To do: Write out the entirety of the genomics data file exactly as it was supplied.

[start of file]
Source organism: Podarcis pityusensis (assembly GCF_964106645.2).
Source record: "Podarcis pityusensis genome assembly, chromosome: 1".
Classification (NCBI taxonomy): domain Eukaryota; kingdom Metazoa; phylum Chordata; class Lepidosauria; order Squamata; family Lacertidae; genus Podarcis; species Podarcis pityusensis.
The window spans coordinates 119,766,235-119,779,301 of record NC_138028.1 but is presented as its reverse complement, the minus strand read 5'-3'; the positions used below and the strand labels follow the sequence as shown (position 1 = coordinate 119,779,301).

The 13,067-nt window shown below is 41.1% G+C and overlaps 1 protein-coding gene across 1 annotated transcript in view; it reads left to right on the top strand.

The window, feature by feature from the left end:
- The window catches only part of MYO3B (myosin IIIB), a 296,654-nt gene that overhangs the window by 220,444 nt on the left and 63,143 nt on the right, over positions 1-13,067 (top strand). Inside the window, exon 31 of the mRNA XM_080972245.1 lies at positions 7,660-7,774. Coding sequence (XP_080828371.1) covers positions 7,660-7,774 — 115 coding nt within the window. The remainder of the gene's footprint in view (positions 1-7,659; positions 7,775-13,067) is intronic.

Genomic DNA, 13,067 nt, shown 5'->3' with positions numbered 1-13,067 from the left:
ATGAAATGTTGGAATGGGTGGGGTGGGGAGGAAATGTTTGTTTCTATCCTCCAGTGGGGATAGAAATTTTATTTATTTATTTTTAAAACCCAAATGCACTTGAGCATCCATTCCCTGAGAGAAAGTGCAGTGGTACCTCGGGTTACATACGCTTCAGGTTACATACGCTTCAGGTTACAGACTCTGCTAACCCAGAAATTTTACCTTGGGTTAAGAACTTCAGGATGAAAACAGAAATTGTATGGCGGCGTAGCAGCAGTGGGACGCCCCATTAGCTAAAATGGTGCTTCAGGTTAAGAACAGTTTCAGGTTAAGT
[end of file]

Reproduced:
Source organism: Podarcis pityusensis (assembly GCF_964106645.2).
Source record: "Podarcis pityusensis genome assembly, chromosome: 1".
Classification (NCBI taxonomy): domain Eukaryota; kingdom Metazoa; phylum Chordata; class Lepidosauria; order Squamata; family Lacertidae; genus Podarcis; species Podarcis pityusensis.
The window spans coordinates 119,766,235-119,779,301 of record NC_138028.1 but is presented as its reverse complement, the minus strand read 5'-3'; the positions used below and the strand labels follow the sequence as shown (position 1 = coordinate 119,779,301).

The 13,067-nt window shown below is 41.1% G+C and overlaps 1 protein-coding gene across 1 annotated transcript in view; it reads left to right on the top strand.

The window, feature by feature from the left end:
- The window catches only part of MYO3B (myosin IIIB), a 296,654-nt gene that overhangs the window by 220,444 nt on the left and 63,143 nt on the right, over positions 1-13,067 (top strand). Inside the window, exon 31 of the mRNA XM_080972245.1 lies at positions 7,660-7,774. Coding sequence (XP_080828371.1) covers positions 7,660-7,774 — 115 coding nt within the window. The remainder of the gene's footprint in view (positions 1-7,659; positions 7,775-13,067) is intronic.

Genomic DNA, 13,067 nt, shown 5'->3' with positions numbered 1-13,067 from the left:
ATGAAATGTTGGAATGGGTGGGGTGGGGAGGAAATGTTTGTTTCTATCCTCCAGTGGGGATAGAAATTTTATTTATTTATTTTTAAAACCCAAATGCACTTGAGCATCCATTCCCTGAGAGAAAGTGCAGTGGTACCTCGGGTTACATACGCTTCAGGTTACATACGCTTCAGGTTACAGACTCTGCTAACCCAGAAATTTTACCTTGGGTTAAGAACTTCAGGATGAAAACAGAAATTGTATGGCGGCGTAGCAGCAGTGGGACGCCCCATTAGCTAAAATGGTGCTTCAGGTTAAGAACAGTTTCAGGTTAAGT